- the science, physics, and math course you have taken and are currently taking. Note the courses that you took under the recommender, and their dates.
- your current grade point average (overall) and the grade point average for science courses.
- your GRE scores, if available.
- a description of any research experiences you have had, and any pertinent work and volunteer experiences.
- a list of any honors you have received.
- Anything that sets you apart from other applicants
- Any other information that you believe would help the writer.
5. Fill out your portion of the forms before you give them to the writer. Do so only by typing, even if you have to hire a professional typist. Neatness counts. If you can, get the electronic version of the form, fill in your information and e-mail it to the professor. They can then enter their information and print it out.
6. Provide the writer with appropriate envelopes, stamped. Type the addresses on the envelopes.
7. It is likely that you will be asking each writer for several similar letters for the multiple programs to which you are applying. Be sure that he or she knows this. If possible, provide all forms and requests simultaneously. If not, ask the writer to keep a copy of the first letter(s) to help shorten the time required to compose letters you request later.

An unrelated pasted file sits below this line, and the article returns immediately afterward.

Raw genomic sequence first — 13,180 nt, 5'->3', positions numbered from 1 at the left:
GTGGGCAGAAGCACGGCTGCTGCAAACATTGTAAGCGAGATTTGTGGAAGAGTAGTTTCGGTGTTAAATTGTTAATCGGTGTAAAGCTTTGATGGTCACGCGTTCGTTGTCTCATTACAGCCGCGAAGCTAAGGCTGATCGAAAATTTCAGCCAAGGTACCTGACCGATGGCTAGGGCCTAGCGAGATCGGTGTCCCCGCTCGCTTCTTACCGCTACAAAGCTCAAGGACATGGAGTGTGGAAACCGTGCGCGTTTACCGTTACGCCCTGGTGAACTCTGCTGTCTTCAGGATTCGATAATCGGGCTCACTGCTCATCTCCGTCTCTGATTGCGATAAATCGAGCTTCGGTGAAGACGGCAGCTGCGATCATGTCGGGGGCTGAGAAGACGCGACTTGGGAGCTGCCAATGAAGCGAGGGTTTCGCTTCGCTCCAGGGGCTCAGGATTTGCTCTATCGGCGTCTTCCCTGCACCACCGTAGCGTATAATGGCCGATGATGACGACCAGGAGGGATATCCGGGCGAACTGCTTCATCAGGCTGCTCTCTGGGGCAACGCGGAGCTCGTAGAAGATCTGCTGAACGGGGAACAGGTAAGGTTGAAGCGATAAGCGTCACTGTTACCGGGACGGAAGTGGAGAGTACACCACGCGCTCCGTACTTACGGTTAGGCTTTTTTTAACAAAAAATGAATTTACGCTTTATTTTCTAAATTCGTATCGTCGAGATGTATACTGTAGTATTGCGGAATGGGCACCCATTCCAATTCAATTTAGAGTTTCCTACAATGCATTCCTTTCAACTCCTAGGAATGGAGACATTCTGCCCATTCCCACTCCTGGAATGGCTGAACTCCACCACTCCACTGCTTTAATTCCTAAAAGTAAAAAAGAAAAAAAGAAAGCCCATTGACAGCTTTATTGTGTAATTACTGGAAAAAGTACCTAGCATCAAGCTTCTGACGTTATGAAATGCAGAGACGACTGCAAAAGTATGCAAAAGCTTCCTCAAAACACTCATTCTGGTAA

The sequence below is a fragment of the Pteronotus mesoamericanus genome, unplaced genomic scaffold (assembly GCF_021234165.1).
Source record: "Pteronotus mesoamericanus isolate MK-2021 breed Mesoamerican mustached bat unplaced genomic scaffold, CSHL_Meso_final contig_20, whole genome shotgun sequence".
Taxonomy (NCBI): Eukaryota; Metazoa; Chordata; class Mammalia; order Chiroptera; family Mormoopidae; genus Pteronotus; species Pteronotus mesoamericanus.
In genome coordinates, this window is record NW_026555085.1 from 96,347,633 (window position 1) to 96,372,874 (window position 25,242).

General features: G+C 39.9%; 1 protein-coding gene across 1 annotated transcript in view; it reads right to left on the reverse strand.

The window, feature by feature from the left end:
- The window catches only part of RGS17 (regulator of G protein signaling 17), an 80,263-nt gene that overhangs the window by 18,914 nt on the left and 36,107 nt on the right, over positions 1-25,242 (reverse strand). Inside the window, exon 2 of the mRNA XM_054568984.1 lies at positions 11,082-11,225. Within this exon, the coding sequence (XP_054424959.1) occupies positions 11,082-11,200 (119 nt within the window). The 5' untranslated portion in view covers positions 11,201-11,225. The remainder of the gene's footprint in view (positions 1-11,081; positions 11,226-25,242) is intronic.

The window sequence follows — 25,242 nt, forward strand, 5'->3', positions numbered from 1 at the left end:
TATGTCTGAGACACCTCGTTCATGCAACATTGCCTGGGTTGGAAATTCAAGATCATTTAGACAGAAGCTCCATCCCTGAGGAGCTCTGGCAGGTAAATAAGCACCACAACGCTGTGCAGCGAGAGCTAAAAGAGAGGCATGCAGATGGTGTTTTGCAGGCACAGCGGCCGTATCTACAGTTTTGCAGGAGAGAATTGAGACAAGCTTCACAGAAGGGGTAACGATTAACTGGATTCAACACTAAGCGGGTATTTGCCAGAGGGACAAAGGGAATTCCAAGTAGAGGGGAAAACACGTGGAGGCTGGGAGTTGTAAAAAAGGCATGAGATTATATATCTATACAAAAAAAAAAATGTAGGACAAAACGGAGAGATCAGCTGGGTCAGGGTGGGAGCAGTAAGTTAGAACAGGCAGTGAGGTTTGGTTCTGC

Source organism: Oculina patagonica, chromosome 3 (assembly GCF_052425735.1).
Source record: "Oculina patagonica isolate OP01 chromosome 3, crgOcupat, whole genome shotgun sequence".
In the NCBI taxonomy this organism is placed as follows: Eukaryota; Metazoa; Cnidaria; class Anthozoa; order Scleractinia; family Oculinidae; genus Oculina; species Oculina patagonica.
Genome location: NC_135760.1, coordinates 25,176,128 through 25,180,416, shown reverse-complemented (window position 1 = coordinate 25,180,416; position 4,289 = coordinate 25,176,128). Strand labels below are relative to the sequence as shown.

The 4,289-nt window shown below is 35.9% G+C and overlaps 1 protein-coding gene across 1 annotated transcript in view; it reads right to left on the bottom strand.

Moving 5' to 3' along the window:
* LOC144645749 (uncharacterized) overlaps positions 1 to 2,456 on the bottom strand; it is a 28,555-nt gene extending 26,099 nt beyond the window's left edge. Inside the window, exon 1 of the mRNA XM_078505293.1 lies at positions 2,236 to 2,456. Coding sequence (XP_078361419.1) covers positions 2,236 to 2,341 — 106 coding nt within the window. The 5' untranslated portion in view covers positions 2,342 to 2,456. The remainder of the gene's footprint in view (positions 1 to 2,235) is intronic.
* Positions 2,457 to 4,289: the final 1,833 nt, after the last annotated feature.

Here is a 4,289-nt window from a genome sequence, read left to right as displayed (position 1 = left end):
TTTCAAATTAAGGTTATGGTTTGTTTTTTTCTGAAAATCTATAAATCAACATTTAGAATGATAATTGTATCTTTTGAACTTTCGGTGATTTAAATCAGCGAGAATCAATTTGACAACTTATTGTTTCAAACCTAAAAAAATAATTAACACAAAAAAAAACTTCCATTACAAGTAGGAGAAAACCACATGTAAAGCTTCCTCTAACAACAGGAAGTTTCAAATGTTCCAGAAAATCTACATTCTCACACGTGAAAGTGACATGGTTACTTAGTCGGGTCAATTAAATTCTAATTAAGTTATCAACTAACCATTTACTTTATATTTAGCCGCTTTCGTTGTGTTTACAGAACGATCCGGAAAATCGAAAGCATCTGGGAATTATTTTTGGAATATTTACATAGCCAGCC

Typically, you will be asked whether you want to waive the right to see a letter of recommendation. It is to your advantage to waive this right, since some readers of the letter will believe it to be more candid if you did not see it. If you are greatly concerned about the contents of a letter, perhaps this is an indication that you should reconsider using that person as a recommender.
|How Are Students Selected For Admission?
Each graduate program is different in their admission criteria. Admission committees are generally made up of faculty members of the program (another reason to get in contact with program faculty). Some general admission criteria are grade point averages (GPA) and GRE scores (General, or both General and Subject). They will also look at what classes were taken, reputation of the undergraduate school, letters of recommendations, application statements, research experience, published journal articles, and attendance to scientific meetings. In some smaller, less well-funded programs a student is admitted to work only with a particular professor or laboratory. In this case the applicant’s success will depend if the professor/lab has financial support for another graduate student.